To compare the accuracy of the five commonly used intraocular lens (IOL) calculation formulas integrated to a swept-source optical biometer, the IOLMaster 700, and evaluate the extent of bias within each formula for different ocular biometric measurements.
The study included patients undergoing cataract surgery with a ZCB00 IOL implant, using IOLMaster 700 optical biometry. A single eye per patient was included in the final analysis for a total of 324 cases. The SRK/T, Hoffer Q, Haigis, Holladay 2, and Barrett Universal II formulas were evaluated. The correlations between the refractive prediction errors calculated using the five formulas and ocular dimensions such as axial length (AL), anterior chamber depth (ACD), corneal power, and lens thickness (LT) were analyzed.
There were significant differences in the median absolute error predicted by the five formulas after the adjustment for mean refractive prediction errors to zero (P = 0.038). The Barrett Universal II formula had the lowest median absolute error (0.263) and resulted in a higher percentage of eyes with prediction errors within ±0.50 D, ±0.75 D, and ±1.00 D (all P < 0.050). The refractive errors predicted by only the Barrett formula showed no significant correlation with the ocular dimensions: AL, ACD, corneal power, and LT.
Citation: Kim SY, Lee SH, Kim NR, Chin HS, Jung JW (2020) Accuracy of intraocular lens power calculation formulas using a swept-source optical biometer. PLoS ONE 15(1): e0227638. https://doi.org/10.1371/journal.pone.0227638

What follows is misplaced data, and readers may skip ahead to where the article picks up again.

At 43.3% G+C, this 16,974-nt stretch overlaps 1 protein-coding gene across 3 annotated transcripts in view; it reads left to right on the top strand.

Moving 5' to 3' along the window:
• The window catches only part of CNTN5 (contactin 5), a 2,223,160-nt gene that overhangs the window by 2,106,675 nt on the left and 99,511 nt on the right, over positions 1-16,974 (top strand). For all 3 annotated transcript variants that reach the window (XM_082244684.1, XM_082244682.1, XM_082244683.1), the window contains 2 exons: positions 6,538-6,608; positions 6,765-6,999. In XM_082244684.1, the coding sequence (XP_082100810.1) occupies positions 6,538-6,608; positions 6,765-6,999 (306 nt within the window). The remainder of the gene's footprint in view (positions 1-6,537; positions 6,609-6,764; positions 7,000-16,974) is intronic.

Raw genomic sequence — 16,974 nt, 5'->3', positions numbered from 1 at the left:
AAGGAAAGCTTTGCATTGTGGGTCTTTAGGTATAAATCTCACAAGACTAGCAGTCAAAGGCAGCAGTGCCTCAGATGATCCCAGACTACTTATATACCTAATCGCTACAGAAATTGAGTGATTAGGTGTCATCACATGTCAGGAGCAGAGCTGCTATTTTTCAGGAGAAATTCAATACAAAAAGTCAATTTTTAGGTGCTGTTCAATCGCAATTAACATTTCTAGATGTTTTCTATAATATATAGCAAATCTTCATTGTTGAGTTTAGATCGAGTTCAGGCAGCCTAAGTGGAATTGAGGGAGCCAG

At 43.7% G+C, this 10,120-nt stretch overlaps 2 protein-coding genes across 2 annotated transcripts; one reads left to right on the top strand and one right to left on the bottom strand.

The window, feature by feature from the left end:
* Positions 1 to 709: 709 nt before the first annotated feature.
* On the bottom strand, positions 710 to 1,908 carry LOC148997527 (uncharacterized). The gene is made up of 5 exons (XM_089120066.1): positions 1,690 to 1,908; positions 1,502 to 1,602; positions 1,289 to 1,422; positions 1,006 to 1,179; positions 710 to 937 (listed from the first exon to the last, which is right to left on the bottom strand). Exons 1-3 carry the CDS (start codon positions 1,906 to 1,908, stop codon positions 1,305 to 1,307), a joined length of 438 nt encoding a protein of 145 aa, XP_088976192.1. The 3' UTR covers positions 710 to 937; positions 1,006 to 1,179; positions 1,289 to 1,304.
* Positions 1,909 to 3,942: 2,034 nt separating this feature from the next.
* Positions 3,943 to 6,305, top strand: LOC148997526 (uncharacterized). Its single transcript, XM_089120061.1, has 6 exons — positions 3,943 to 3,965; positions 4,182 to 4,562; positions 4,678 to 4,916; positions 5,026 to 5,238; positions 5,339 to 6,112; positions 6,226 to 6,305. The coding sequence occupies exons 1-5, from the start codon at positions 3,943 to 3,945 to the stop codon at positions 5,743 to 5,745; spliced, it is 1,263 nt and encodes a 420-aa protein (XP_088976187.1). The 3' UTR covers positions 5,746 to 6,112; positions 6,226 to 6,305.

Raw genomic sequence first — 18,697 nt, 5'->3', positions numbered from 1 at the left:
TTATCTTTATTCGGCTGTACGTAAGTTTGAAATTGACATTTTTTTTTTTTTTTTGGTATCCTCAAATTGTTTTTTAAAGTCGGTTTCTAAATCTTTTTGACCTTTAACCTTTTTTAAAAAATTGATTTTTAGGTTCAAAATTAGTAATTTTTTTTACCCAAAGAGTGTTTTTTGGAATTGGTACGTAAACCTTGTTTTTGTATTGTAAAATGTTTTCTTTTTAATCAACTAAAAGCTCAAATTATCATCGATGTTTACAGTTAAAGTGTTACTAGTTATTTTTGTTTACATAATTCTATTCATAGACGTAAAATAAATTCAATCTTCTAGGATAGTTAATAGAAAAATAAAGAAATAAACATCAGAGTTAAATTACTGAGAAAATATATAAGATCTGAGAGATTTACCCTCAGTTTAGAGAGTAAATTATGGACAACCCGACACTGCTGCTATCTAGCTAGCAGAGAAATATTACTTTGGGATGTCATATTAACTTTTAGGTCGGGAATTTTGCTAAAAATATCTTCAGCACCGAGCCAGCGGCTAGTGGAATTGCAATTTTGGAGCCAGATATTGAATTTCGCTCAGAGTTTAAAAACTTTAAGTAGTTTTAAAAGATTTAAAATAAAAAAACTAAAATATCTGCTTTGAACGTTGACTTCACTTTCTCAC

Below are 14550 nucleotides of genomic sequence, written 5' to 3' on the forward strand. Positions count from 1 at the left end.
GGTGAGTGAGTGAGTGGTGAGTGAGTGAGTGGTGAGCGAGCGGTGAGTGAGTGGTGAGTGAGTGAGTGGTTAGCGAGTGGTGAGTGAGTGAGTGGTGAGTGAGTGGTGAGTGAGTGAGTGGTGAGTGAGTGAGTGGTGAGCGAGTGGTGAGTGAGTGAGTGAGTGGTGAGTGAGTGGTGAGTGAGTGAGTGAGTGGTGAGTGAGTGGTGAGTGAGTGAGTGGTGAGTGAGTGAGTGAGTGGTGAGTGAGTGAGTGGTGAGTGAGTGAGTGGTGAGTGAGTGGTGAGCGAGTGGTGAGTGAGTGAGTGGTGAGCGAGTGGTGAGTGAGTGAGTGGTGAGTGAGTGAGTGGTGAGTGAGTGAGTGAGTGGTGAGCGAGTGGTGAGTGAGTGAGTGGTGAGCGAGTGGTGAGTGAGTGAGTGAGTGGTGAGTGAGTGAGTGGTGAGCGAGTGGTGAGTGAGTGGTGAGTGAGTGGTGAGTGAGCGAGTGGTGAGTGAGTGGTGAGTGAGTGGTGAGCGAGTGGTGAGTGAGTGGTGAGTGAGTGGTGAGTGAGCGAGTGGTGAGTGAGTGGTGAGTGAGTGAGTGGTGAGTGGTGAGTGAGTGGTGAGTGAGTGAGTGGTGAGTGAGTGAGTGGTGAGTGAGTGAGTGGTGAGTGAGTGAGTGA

Editor: Ireneusz Grulkowski, Nicolaus Copernicus University, POLAND
Received: July 26, 2019; Accepted: December 22, 2019; Published: January 14, 2020
Copyright: © 2020 Kim et al. This is an open access article distributed under the terms of the Creative Commons Attribution License, which permits unrestricted use, distribution, and reproduction in any medium, provided the original author and source are credited.
Data Availability: All relevant data are within the manuscript.
Funding: This work was supported by Basic Science Research Program through the National Research Foundation of Korea (NRF) funded by the Ministry of Education (2017R1D1A1B03034469) and by INHA UNIVERSITY Research Grant (60195-01). The funders had no role in study design, data collection and analysis, decision to publish, or preparation of the manuscript.
Competing interests: The authors have declared that no competing interests exist.
The development of optical biometry and intraocular lens (IOL) power calculation formulas has improved the refractive outcomes of cataract surgery. Advanced technologies related to optical biometry such as partial coherence interferometry (PCI), optical low-coherence reflectometry (OLCR), and swept-source optical coherence tomography (SS-OCT) have increased the precision of biometric measurements. [1–4] Modern IOL power calculation formulas have tried to improve the accuracy of their predictions of effective lens position (ELP). For the most part, this has been accomplished by increasing the number of variables—including preoperative anterior chamber depth (ACD, measured from epithelium to lens), lens thickness (LT), corneal diameter, preoperative refraction, and age—as well as basic variables such as axial length (AL) and corneal power (K).